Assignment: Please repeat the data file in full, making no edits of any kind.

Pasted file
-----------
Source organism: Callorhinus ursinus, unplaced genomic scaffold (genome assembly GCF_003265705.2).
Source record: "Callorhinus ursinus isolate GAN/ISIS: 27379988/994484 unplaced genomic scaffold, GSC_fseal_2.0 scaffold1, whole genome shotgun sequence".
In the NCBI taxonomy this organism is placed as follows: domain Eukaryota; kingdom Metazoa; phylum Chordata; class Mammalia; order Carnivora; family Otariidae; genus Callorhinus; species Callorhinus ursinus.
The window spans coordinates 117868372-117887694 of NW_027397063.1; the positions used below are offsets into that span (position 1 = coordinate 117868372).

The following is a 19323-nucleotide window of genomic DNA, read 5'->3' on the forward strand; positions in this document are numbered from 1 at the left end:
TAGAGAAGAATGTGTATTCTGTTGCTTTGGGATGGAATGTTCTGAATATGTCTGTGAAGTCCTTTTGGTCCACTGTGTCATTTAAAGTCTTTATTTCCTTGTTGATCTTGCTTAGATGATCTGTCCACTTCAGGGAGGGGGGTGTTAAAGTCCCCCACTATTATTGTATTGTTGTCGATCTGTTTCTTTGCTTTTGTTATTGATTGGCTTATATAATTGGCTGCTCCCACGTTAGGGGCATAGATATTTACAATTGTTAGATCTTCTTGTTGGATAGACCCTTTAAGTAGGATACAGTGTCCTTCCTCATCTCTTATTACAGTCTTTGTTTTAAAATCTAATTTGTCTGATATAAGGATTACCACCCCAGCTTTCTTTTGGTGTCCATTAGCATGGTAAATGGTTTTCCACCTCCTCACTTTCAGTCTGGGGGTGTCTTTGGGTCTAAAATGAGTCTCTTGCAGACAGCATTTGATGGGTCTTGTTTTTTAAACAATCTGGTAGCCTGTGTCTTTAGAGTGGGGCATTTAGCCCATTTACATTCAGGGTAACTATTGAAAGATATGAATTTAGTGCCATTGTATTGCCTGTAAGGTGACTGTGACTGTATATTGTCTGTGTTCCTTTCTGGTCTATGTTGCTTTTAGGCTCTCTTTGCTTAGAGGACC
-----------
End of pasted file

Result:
Source organism: Callorhinus ursinus, unplaced genomic scaffold (genome assembly GCF_003265705.2).
Source record: "Callorhinus ursinus isolate GAN/ISIS: 27379988/994484 unplaced genomic scaffold, GSC_fseal_2.0 scaffold1, whole genome shotgun sequence".
In the NCBI taxonomy this organism is placed as follows: domain Eukaryota; kingdom Metazoa; phylum Chordata; class Mammalia; order Carnivora; family Otariidae; genus Callorhinus; species Callorhinus ursinus.
The window spans coordinates 117868372-117887694 of NW_027397063.1; the positions used below are offsets into that span (position 1 = coordinate 117868372).

The following is a 19323-nucleotide window of genomic DNA, read 5'->3' on the forward strand; positions in this document are numbered from 1 at the left end:
TAGAGAAGAATGTGTATTCTGTTGCTTTGGGATGGAATGTTCTGAATATGTCTGTGAAGTCCTTTTGGTCCACTGTGTCATTTAAAGTCTTTATTTCCTTGTTGATCTTGCTTAGATGATCTGTCCACTTCAGGGAGGGGGGTGTTAAAGTCCCCCACTATTATTGTATTGTTGTCGATCTGTTTCTTTGCTTTTGTTATTGATTGGCTTATATAATTGGCTGCTCCCACGTTAGGGGCATAGATATTTACAATTGTTAGATCTTCTTGTTGGATAGACCCTTTAAGTAGGATACAGTGTCCTTCCTCATCTCTTATTACAGTCTTTGTTTTAAAATCTAATTTGTCTGATATAAGGATTACCACCCCAGCTTTCTTTTGGTGTCCATTAGCATGGTAAATGGTTTTCCACCTCCTCACTTTCAGTCTGGGGGTGTCTTTGGGTCTAAAATGAGTCTCTTGCAGACAGCATTTGATGGGTCTTGTTTTTTAAACAATCTGGTAGCCTGTGTCTTTAGAGTGGGGCATTTAGCCCATTTACATTCAGGGTAACTATTGAAAGATATGAATTTAGTGCCATTGTATTGCCTGTAAGGTGACTGTGACTGTATATTGTCTGTGTTCCTTTCTGGTCTATGTTGCTTTTAGGCTCTCTTTGCTTAGAGGACC